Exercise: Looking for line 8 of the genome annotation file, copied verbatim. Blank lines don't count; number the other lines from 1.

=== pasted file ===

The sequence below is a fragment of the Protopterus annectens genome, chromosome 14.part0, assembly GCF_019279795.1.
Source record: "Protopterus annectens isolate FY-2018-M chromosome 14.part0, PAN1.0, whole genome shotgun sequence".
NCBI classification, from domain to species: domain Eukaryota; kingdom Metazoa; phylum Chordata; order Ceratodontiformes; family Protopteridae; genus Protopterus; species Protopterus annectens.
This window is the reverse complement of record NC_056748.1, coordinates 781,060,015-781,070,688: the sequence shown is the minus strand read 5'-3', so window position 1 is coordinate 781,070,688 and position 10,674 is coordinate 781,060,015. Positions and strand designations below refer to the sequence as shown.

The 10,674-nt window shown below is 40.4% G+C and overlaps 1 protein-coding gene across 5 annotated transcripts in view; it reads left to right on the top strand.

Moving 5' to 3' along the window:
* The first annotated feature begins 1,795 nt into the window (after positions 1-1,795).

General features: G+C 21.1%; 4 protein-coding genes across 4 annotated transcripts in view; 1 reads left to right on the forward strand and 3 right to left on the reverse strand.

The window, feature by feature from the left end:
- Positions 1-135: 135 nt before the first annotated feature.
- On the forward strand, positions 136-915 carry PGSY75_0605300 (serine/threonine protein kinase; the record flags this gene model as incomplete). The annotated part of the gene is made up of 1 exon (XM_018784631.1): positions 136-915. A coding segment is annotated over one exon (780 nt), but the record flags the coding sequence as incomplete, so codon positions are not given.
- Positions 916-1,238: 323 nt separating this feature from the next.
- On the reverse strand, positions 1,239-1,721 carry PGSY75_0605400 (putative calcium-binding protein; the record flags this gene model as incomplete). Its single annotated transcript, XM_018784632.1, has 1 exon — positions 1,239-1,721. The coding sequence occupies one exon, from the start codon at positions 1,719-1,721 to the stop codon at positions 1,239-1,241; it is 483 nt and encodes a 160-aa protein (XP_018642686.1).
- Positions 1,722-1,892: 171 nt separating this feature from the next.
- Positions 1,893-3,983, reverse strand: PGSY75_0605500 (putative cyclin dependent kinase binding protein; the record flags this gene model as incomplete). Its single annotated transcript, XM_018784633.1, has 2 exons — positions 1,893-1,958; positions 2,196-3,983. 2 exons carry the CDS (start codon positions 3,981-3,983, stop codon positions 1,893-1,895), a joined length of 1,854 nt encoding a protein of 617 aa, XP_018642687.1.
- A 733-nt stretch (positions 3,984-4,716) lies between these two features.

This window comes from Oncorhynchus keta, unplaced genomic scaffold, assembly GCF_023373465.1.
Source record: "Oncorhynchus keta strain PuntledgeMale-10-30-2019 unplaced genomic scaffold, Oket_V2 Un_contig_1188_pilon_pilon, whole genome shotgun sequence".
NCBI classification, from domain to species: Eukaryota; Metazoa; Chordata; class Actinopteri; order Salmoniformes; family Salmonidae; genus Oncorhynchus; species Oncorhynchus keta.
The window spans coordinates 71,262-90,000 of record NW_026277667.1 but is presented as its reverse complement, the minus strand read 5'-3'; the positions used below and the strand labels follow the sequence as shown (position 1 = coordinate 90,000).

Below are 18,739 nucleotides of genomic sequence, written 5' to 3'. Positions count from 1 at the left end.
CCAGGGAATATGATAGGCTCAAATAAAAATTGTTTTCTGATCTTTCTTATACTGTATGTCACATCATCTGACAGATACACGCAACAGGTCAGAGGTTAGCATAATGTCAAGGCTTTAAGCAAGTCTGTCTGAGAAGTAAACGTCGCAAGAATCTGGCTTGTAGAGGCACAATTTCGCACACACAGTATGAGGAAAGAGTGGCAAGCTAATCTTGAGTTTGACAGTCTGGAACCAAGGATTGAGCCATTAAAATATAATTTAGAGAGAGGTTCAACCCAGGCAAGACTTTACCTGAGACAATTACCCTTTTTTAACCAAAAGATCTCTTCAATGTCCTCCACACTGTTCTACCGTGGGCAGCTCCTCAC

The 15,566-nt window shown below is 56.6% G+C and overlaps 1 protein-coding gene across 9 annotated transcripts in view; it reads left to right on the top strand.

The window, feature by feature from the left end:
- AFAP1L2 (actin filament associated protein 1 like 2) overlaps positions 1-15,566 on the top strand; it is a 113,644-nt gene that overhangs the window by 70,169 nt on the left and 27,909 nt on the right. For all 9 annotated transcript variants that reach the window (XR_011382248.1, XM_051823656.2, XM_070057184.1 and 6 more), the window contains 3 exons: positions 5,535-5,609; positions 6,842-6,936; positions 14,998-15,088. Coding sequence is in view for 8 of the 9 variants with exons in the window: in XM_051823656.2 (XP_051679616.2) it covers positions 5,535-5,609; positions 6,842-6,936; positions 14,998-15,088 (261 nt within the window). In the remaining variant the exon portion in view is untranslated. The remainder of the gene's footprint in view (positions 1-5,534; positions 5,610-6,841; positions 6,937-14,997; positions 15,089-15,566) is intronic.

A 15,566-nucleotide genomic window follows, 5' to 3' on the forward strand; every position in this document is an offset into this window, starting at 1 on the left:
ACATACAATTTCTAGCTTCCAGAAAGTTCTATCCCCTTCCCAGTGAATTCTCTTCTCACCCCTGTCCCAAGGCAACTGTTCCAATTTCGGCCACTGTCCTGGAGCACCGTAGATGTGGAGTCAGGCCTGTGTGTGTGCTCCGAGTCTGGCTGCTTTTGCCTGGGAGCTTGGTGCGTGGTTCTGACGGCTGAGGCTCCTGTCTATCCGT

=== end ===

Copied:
General features: G+C 21.1%; 4 protein-coding genes across 4 annotated transcripts in view; 1 reads left to right on the forward strand and 3 right to left on the reverse strand.